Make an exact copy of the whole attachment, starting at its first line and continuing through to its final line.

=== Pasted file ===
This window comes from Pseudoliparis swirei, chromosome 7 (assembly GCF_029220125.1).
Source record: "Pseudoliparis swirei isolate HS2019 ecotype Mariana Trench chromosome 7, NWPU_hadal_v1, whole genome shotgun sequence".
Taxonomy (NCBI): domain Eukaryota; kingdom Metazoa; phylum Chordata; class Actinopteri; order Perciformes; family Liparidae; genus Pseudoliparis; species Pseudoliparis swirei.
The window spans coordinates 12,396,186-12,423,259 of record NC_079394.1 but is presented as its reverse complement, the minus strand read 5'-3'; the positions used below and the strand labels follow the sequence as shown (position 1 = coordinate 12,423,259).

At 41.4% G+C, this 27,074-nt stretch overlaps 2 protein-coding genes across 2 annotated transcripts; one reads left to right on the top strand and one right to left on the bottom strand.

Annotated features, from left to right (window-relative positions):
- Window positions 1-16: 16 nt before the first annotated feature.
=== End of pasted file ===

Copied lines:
This window comes from Pseudoliparis swirei, chromosome 7 (assembly GCF_029220125.1).
Source record: "Pseudoliparis swirei isolate HS2019 ecotype Mariana Trench chromosome 7, NWPU_hadal_v1, whole genome shotgun sequence".
Taxonomy (NCBI): domain Eukaryota; kingdom Metazoa; phylum Chordata; class Actinopteri; order Perciformes; family Liparidae; genus Pseudoliparis; species Pseudoliparis swirei.
The window spans coordinates 12,396,186-12,423,259 of record NC_079394.1 but is presented as its reverse complement, the minus strand read 5'-3'; the positions used below and the strand labels follow the sequence as shown (position 1 = coordinate 12,423,259).

At 41.4% G+C, this 27,074-nt stretch overlaps 2 protein-coding genes across 2 annotated transcripts; one reads left to right on the top strand and one right to left on the bottom strand.

Annotated features, from left to right (window-relative positions):
- Window positions 1-16: 16 nt before the first annotated feature.